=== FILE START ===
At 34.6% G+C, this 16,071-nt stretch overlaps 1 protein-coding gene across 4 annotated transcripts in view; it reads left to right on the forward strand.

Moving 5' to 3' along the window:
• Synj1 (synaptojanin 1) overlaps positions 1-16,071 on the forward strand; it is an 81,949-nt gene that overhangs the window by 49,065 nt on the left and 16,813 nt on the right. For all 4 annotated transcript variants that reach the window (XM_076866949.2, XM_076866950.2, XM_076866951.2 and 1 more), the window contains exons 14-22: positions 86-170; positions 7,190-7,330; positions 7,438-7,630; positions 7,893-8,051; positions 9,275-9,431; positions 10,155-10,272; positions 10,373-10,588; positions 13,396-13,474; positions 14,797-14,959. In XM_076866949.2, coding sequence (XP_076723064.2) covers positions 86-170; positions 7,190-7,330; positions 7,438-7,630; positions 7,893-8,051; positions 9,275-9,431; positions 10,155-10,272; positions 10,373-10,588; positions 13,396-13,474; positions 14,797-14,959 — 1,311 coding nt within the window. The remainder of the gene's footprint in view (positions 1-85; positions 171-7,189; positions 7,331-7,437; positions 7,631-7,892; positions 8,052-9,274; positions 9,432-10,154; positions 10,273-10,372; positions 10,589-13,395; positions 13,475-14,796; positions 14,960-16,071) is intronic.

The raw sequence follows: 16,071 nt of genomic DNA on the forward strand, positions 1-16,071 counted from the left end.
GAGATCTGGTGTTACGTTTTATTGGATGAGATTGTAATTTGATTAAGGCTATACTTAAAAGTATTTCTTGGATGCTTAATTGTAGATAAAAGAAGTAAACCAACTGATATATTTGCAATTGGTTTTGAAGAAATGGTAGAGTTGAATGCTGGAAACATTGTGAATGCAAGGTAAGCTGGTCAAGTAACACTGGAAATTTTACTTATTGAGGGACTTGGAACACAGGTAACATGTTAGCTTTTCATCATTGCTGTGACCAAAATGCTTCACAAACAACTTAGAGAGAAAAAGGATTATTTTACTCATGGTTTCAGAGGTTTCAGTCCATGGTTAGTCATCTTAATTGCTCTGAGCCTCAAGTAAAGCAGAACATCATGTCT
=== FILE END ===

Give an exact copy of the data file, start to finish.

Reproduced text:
At 34.6% G+C, this 16,071-nt stretch overlaps 1 protein-coding gene across 4 annotated transcripts in view; it reads left to right on the forward strand.

Moving 5' to 3' along the window:
• Synj1 (synaptojanin 1) overlaps positions 1-16,071 on the forward strand; it is an 81,949-nt gene that overhangs the window by 49,065 nt on the left and 16,813 nt on the right. For all 4 annotated transcript variants that reach the window (XM_076866949.2, XM_076866950.2, XM_076866951.2 and 1 more), the window contains exons 14-22: positions 86-170; positions 7,190-7,330; positions 7,438-7,630; positions 7,893-8,051; positions 9,275-9,431; positions 10,155-10,272; positions 10,373-10,588; positions 13,396-13,474; positions 14,797-14,959. In XM_076866949.2, coding sequence (XP_076723064.2) covers positions 86-170; positions 7,190-7,330; positions 7,438-7,630; positions 7,893-8,051; positions 9,275-9,431; positions 10,155-10,272; positions 10,373-10,588; positions 13,396-13,474; positions 14,797-14,959 — 1,311 coding nt within the window. The remainder of the gene's footprint in view (positions 1-85; positions 171-7,189; positions 7,331-7,437; positions 7,631-7,892; positions 8,052-9,274; positions 9,432-10,154; positions 10,273-10,372; positions 10,589-13,395; positions 13,475-14,796; positions 14,960-16,071) is intronic.

The raw sequence follows: 16,071 nt of genomic DNA on the forward strand, positions 1-16,071 counted from the left end.
GAGATCTGGTGTTACGTTTTATTGGATGAGATTGTAATTTGATTAAGGCTATACTTAAAAGTATTTCTTGGATGCTTAATTGTAGATAAAAGAAGTAAACCAACTGATATATTTGCAATTGGTTTTGAAGAAATGGTAGAGTTGAATGCTGGAAACATTGTGAATGCAAGGTAAGCTGGTCAAGTAACACTGGAAATTTTACTTATTGAGGGACTTGGAACACAGGTAACATGTTAGCTTTTCATCATTGCTGTGACCAAAATGCTTCACAAACAACTTAGAGAGAAAAAGGATTATTTTACTCATGGTTTCAGAGGTTTCAGTCCATGGTTAGTCATCTTAATTGCTCTGAGCCTCAAGTAAAGCAGAACATCATGTCT